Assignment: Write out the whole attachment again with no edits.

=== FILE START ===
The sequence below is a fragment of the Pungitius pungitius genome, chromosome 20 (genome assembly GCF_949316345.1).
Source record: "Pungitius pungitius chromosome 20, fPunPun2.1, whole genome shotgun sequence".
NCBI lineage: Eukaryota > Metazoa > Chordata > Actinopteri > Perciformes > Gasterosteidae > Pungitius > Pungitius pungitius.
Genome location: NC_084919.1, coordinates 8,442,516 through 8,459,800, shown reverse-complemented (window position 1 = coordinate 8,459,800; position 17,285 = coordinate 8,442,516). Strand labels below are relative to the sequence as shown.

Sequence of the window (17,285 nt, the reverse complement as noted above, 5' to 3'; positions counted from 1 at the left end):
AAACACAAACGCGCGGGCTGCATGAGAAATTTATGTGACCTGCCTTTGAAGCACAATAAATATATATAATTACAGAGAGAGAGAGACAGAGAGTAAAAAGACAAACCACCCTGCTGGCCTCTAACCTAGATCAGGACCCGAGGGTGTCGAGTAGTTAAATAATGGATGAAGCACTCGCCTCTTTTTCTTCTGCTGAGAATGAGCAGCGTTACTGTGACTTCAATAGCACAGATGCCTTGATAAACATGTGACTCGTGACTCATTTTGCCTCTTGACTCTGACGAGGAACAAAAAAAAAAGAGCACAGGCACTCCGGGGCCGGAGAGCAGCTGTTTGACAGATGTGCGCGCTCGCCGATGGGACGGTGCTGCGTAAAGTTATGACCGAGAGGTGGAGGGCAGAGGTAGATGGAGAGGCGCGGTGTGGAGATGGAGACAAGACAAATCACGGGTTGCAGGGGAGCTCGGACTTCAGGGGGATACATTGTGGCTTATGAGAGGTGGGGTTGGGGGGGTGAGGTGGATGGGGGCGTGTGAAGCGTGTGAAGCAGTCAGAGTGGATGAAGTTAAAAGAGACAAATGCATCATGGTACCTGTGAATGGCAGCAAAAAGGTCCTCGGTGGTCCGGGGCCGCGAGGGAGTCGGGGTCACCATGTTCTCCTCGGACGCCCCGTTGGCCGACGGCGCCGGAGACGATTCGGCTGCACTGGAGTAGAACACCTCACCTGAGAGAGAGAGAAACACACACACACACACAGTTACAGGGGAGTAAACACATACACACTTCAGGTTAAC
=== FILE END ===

The sequence below is a fragment of the Pungitius pungitius genome, chromosome 20 (genome assembly GCF_949316345.1).
Source record: "Pungitius pungitius chromosome 20, fPunPun2.1, whole genome shotgun sequence".
NCBI lineage: Eukaryota > Metazoa > Chordata > Actinopteri > Perciformes > Gasterosteidae > Pungitius > Pungitius pungitius.
Genome location: NC_084919.1, coordinates 8,442,516 through 8,459,800, shown reverse-complemented (window position 1 = coordinate 8,459,800; position 17,285 = coordinate 8,442,516). Strand labels below are relative to the sequence as shown.

Sequence of the window (17,285 nt, the reverse complement as noted above, 5' to 3'; positions counted from 1 at the left end):
AAACACAAACGCGCGGGCTGCATGAGAAATTTATGTGACCTGCCTTTGAAGCACAATAAATATATATAATTACAGAGAGAGAGAGACAGAGAGTAAAAAGACAAACCACCCTGCTGGCCTCTAACCTAGATCAGGACCCGAGGGTGTCGAGTAGTTAAATAATGGATGAAGCACTCGCCTCTTTTTCTTCTGCTGAGAATGAGCAGCGTTACTGTGACTTCAATAGCACAGATGCCTTGATAAACATGTGACTCGTGACTCATTTTGCCTCTTGACTCTGACGAGGAACAAAAAAAAAAGAGCACAGGCACTCCGGGGCCGGAGAGCAGCTGTTTGACAGATGTGCGCGCTCGCCGATGGGACGGTGCTGCGTAAAGTTATGACCGAGAGGTGGAGGGCAGAGGTAGATGGAGAGGCGCGGTGTGGAGATGGAGACAAGACAAATCACGGGTTGCAGGGGAGCTCGGACTTCAGGGGGATACATTGTGGCTTATGAGAGGTGGGGTTGGGGGGGTGAGGTGGATGGGGGCGTGTGAAGCGTGTGAAGCAGTCAGAGTGGATGAAGTTAAAAGAGACAAATGCATCATGGTACCTGTGAATGGCAGCAAAAAGGTCCTCGGTGGTCCGGGGCCGCGAGGGAGTCGGGGTCACCATGTTCTCCTCGGACGCCCCGTTGGCCGACGGCGCCGGAGACGATTCGGCTGCACTGGAGTAGAACACCTCACCTGAGAGAGAGAGAAACACACACACACACACAGTTACAGGGGAGTAAACACATACACACTTCAGGTTAAC